…& I don’t know about you… or any of the Dutch farmers, but these shoes make me wanna do a little folk dancing.


Until next time – tot ziens!

XX – Whitney

differences v. 1.0

“What’s it like over there?” “What kind of food do you eat?” “What are the people like?” “What sports do they play?” As you can imagine, when chatting with friends and family back home (love and miss you guys!), I get a lot of questions. So, every now and then, I thought it would be fun to share differences – minor and major… and some just plain alien. First up – the grocery store!

Grocery shopping is a little different in the Netherlands… Ok, a lot different and definitely took some getting used to. Anytime I went to Whole Foods, Super Target, or Super Wal-Mart (I miss you all) in the US, I would pack my truck full of goodies (at least two week’s worth), as I loathe the grocery store and tried making visits as infrequent as possible. Well, not the case here. My every-two-week visit is now every two days (sometimes everyday), since my baby Expo was traded in for my own two legs, amongst other soon-to-be discussed reasons.

Well guys, let’s go grocery shopping – Dutch style!

1. Never leave home without your already-paid-for shopping bag – or else be prepared to buy a new one (or stuff your buys in your purse – I might have done this a few times).


2. Well, at least I don’t have to worry about getting the “broken wheel buggie” (you guys know what I’m talking about!), because your buggie is now a basket. So, make every item you place in your basket count, as things tend to get a little heavy.

*The larger stores do have buggies.


3. Come mentally prepared and focused, as everything is in Dutch – thankfully, there’s a convenient ‘Translate’ app available for download on all smart phones.


4. Work those muscles! Things getting heavy yet?


5. Tell yourself to just walk away…


6. The Coca-Cola selection consists of Coca-Cola, Cola Light (aka Diet Coke), Coke Zero and Dr. Pepper… Consider yourself  lucky if you find a Mt. Dew or Vanilla Coke. Speaking of, will someone please mail me a Diet Dr. Pepper (in a can)? I will love you forever.


6a. I wonder if I’m the only person who browses through the Coke bottles for names I know… Super excited I finally get to, “Share a Coke Zero with Joost!”

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7. Time to check-out! While the cashier is swiping your buys, you must also get to work and bag, bag, bag (during my first trip, I might have waited for someone to pack my things… and yeah, they never came). Also, you must be quick, because as soon as you pay, the next person’s things begin coming your way – who knew the grocery store could be so intense.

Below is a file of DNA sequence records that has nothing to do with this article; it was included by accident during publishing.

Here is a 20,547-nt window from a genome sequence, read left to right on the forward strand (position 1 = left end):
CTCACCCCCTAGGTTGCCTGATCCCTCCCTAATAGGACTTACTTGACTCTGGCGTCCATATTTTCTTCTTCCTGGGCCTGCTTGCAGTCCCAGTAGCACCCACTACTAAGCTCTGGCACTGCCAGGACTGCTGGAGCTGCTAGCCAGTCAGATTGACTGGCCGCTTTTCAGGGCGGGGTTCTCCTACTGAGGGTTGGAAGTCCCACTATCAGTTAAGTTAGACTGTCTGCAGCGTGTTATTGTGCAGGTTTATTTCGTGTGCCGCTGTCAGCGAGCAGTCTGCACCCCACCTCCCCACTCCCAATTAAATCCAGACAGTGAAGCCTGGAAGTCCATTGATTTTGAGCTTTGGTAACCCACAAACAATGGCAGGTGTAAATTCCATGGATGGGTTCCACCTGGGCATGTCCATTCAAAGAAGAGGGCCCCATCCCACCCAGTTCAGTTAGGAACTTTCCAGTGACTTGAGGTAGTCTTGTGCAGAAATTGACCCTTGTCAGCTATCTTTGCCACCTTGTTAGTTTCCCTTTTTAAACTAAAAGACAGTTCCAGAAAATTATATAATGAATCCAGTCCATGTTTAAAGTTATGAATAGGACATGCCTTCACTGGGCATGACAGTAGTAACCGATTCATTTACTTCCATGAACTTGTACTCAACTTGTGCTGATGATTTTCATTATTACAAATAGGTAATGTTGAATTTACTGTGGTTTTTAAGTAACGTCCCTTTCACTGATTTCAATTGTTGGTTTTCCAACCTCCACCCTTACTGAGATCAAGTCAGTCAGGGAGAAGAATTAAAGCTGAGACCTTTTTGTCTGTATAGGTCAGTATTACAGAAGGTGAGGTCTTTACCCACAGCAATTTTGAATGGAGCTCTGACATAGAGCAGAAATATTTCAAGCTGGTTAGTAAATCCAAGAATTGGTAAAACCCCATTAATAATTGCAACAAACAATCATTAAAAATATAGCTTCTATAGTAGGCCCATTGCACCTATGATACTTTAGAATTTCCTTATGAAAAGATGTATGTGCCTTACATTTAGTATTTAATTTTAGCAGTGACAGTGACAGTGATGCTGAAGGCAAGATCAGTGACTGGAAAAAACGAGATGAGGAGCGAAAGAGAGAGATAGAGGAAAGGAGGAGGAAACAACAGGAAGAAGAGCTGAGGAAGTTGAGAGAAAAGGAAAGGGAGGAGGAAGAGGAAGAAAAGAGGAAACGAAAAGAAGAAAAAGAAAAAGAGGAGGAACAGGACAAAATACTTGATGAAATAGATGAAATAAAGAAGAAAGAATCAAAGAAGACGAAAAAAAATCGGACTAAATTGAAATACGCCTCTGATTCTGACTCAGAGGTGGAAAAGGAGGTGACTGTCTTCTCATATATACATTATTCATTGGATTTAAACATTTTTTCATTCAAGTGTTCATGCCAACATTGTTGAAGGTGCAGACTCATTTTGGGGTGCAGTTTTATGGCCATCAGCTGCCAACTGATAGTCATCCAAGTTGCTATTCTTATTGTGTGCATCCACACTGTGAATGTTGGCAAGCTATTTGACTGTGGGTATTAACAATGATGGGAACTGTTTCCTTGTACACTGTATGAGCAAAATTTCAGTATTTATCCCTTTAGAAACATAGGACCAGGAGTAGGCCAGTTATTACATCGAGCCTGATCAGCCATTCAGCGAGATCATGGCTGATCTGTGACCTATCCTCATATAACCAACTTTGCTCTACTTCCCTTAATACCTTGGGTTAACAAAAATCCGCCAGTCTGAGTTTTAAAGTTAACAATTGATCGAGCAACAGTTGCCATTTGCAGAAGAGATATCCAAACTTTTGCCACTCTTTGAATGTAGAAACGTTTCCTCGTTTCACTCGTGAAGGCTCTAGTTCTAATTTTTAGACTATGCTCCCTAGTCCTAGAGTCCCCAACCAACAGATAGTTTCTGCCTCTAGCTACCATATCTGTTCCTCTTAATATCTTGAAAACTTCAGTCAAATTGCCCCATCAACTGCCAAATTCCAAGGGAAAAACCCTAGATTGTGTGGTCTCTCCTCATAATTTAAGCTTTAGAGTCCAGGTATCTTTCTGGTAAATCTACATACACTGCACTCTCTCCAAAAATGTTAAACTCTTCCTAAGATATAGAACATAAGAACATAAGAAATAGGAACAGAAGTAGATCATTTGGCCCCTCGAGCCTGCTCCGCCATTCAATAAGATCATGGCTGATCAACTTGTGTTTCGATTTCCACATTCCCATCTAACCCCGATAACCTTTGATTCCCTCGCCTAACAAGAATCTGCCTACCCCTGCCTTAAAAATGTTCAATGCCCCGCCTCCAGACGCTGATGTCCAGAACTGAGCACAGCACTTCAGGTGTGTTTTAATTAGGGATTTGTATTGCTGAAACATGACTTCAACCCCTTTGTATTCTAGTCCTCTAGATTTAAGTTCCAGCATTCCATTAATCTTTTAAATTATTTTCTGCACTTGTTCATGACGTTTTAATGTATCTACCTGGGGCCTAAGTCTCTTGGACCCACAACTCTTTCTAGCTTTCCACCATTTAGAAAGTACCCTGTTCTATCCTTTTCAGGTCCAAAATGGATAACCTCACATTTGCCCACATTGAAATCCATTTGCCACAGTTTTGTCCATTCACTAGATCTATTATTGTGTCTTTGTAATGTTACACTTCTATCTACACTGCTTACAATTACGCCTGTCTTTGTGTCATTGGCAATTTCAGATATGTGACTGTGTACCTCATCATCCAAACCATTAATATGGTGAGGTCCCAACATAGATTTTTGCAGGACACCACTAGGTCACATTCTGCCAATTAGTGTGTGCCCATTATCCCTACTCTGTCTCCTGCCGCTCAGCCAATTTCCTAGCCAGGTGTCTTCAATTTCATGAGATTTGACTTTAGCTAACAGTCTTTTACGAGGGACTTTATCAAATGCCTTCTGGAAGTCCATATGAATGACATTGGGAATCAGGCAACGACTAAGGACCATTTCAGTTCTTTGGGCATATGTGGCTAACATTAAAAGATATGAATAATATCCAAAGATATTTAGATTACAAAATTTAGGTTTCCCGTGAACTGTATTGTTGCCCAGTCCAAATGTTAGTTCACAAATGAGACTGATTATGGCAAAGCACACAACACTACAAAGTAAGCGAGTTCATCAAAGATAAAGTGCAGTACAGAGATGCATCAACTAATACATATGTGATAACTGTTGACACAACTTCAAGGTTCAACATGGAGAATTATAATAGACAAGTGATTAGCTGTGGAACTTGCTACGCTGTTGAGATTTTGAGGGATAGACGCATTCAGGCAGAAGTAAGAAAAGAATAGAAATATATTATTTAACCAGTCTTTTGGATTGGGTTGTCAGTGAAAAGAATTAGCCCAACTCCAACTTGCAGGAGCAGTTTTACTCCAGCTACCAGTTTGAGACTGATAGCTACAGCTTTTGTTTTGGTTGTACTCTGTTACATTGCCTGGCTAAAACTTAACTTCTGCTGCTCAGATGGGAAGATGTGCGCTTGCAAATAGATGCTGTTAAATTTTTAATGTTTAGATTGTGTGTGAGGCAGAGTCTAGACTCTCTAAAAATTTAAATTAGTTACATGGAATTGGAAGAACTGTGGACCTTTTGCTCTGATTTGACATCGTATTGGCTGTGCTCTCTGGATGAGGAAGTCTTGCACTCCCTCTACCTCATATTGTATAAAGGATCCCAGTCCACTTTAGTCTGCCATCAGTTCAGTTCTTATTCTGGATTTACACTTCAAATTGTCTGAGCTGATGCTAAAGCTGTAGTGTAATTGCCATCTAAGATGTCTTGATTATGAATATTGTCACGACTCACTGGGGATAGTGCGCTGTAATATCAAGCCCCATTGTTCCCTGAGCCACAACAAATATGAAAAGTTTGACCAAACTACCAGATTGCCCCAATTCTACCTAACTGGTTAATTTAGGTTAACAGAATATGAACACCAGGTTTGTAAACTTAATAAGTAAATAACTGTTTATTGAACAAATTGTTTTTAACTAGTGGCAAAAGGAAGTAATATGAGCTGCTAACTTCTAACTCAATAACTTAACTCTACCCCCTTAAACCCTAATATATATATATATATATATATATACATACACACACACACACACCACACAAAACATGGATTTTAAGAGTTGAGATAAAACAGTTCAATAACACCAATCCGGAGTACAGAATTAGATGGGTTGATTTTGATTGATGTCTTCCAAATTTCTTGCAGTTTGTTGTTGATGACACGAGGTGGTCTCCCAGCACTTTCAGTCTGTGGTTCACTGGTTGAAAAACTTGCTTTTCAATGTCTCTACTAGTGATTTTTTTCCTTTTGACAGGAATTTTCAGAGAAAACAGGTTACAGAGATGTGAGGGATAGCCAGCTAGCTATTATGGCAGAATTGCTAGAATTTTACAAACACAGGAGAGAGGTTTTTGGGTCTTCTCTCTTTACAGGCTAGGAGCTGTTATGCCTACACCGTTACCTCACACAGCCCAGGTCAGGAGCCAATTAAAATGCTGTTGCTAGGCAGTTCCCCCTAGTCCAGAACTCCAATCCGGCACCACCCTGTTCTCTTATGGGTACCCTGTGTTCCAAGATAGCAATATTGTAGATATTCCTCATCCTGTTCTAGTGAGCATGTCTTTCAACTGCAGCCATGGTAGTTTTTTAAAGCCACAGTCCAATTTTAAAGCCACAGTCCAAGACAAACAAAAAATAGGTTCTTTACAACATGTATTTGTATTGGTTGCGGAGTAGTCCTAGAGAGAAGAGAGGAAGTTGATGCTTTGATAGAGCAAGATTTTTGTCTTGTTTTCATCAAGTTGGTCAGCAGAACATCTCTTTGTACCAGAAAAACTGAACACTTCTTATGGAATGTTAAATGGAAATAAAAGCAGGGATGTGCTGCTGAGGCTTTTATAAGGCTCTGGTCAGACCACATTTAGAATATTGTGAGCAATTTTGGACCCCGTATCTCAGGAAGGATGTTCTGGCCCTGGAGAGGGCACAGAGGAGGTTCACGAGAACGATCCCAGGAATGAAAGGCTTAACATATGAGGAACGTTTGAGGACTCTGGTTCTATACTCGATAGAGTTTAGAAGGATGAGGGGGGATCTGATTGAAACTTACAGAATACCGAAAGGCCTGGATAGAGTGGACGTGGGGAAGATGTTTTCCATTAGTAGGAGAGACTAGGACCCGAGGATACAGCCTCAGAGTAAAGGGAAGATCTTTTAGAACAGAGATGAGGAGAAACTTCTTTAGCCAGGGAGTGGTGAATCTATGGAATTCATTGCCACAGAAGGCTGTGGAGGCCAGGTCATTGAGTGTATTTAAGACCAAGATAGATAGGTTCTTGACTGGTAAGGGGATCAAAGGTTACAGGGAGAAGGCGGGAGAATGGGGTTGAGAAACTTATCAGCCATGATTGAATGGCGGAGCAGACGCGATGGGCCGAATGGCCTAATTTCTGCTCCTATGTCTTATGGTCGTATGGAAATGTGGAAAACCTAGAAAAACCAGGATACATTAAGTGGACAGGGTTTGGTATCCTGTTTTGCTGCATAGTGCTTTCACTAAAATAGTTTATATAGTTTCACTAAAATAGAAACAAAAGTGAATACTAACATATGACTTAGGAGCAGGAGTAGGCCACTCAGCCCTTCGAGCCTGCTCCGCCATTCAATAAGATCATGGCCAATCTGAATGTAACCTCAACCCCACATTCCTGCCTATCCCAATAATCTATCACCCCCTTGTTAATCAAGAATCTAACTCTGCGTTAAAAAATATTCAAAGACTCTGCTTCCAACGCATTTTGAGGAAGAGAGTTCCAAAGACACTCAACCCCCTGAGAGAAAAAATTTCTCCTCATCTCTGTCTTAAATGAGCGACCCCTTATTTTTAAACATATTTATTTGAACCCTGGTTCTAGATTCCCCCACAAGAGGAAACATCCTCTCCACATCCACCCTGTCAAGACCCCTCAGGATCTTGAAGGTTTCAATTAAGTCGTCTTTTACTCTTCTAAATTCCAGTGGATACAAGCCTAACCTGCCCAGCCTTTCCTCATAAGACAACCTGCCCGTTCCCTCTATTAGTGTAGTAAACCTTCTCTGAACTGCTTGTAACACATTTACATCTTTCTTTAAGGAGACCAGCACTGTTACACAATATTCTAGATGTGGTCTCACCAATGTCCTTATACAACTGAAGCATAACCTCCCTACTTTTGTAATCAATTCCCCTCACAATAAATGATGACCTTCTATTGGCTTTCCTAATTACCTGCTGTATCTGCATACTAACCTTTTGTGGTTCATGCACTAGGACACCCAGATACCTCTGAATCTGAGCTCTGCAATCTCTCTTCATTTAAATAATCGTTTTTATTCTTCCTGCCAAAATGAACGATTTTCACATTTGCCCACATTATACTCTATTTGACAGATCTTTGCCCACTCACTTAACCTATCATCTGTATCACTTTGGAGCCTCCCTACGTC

8. Time to walk (or bike) home!



9. Invite your “Cola friend” over for dinner and, “eet smakelijk!”

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Until next time – tot ziens!

XX – Whitney

swan attack


This weekend was a happy one, as I was beyond excited to welcome Joost back from a two-week training course – which felt like the longest 14 days ever (funny to think how quickly we’ve become spoiled with seeing each other every weekend, where it once was every 8-12 weeks). Along with the “Welcome Home” celebration, we also had Aspergedag 2013 on our agenda (family code name for the annual Asparagus Party – bet you can’t guess what we ate!). On our way to the party, I spotted the cutest little swan family and of course, a photo opp was totally necessary. Everyone seemed to be in for the photo shoot, minus the father swan – see ruffled feathers below. It would have been nice to know swans are a protective and aggressive breed beforehand.

Therefore, from this experience as well as the stork one, it can be concluded Dutch birds do not favor brightly colored Americans named Whitney.









Joost and I were surprised with beautiful (and healthy) blooms at the Asparagus Party – hoping I can keep this mini garden alive! Any tips?


Until next time – tot ziens!

XX – Whitney